return $geocoder;
        });
    }

    
    /**
     * Get the services provided by the provider.
     *
     * @return array
     */
    public function provides()
    {
        return array('geocoder', 'geocoder.adapter', 'geocoder.provider');
    }
}

Now you may ask, “How do you configure this package?”

Simple. Run the following command after installing the package via composer.

$ php artisan config:publish toin0u/geocoder-laravel

After the configuration has been published the developer can edit it to use the geocoding provider and adapter of their choice. The published configuration file will allow the developer to update via composer without worrying about breaking their application (from a configuration stand point at least).

Summary

Configurable packages are a great thing. That said, let’s wear our “best practice hats” and make sure we keep the configuration out of Composers reach.

This entry was posted in Uncategorized. Bookmark the permalink.

6 thoughts on “A Small But Troubling Trend With Laravel Packages

  1. The Geocoder package comes with a lot of providers and adapters so even you configure the package maybe you need to “override” the geocoder.provider :) That’s why in this case it’s was not mandatory IMHO.

    In the other hand, my other package for DigitalOcean lets the user to configure the package and it’s obviously mandatory because you need to set your private credentials.

    But you’re totaly right, it’s a best practice to make configurable packages :)

    • Thanks for reading! Your package may not have been the best example of the point I was trying to make. I apologize for that. That said, I hope the point is still making its way through to others! :)

  2. Hey Sean,

    For the most part I have to agree with you, but there are a few things I would change.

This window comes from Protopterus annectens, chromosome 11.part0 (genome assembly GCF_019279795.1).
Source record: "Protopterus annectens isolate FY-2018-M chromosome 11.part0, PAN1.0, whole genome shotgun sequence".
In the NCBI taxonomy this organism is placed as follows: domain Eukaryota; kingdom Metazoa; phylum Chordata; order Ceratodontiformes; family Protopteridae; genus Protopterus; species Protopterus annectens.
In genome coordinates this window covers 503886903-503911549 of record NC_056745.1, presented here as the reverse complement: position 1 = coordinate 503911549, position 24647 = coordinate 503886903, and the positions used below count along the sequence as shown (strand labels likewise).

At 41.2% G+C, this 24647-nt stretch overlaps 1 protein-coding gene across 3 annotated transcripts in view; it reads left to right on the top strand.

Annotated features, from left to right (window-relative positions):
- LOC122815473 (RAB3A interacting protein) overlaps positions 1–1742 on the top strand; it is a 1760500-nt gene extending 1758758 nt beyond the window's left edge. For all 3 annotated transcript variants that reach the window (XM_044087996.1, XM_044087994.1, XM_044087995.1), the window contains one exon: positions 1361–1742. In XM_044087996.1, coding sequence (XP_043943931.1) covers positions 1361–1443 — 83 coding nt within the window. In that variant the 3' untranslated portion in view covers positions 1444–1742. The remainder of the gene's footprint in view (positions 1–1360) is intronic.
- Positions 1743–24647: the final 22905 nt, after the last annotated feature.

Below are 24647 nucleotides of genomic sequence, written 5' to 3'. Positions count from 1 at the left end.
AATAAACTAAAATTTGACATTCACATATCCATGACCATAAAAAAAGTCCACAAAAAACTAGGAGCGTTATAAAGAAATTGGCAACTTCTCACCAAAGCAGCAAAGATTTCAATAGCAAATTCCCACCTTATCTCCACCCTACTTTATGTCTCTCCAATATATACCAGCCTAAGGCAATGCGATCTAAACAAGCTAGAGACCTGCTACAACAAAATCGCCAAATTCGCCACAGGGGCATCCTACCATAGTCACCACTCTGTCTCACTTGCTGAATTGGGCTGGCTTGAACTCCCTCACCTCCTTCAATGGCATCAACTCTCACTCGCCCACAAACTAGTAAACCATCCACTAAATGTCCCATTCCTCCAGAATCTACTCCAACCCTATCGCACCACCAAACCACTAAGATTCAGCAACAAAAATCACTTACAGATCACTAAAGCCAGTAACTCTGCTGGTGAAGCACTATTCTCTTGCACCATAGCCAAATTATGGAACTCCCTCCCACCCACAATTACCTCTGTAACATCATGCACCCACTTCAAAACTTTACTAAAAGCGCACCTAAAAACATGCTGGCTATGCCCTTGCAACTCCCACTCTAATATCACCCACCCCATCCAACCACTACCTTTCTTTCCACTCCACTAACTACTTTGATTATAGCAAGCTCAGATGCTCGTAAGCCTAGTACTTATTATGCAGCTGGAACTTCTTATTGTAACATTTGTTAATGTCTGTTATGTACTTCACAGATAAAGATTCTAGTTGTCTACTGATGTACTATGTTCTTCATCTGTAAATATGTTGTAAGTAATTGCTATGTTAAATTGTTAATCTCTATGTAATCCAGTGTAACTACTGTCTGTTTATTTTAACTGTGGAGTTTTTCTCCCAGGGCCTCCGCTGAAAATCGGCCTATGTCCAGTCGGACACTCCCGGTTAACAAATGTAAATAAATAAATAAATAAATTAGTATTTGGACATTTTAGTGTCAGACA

1) While you are allowing configuration of the provider and adapter, you are still restricting the namespace. This would force any class to be provided with the package itself, if someone wanted to extend them, they would still have to override the service provider. Solution, use the fully namespace’d classes within the configuration.

    2) The singleton method is a lot easier to use than the share method, when you don’t need to do anything besides instantiating the class.

    3) While you’ve gone on to using a config value for these classes, sometimes the service provider still needs to be extended. What if someone wanted to register a custom provider, which they could do using your configuration option, but they need to do something else with it? Keeping everything within the register() method means everything would need to be repeated. Within Laravel’s own service providers, it breaks things up into multiple methods which could each be overridden if need be.

    An example adaptation of this is https://gist.github.com/Kindari/6636837

    Thanks for your contribution.

    • Thanks for sharing this! I agree the singleton method is a lot easier to use, especially in the case of this package. I have updated the examples in this post to reflect the code you provided. Thanks for contributing and im sure that toin0u would love to implement your gist in to this package.

  3. Hi all :)

    @Sean No worries ! I think it’s great that you make blog posts for the Laravel – PHP community!
    @William Thanks for your gist ! I forgot the singleton method in Laravel :S And yes, we need to implement your gist :)

Leave a Reply

Your email address will not be published. Required fields are marked *

You may use these HTML tags and attributes: <a href="" title=""> <abbr title=""> <acronym title=""> <b> <blockquote cite=""> <cite> <code> <del datetime=""> <em> <i> <q cite=""> <strike> <strong>

Current day month ye@r *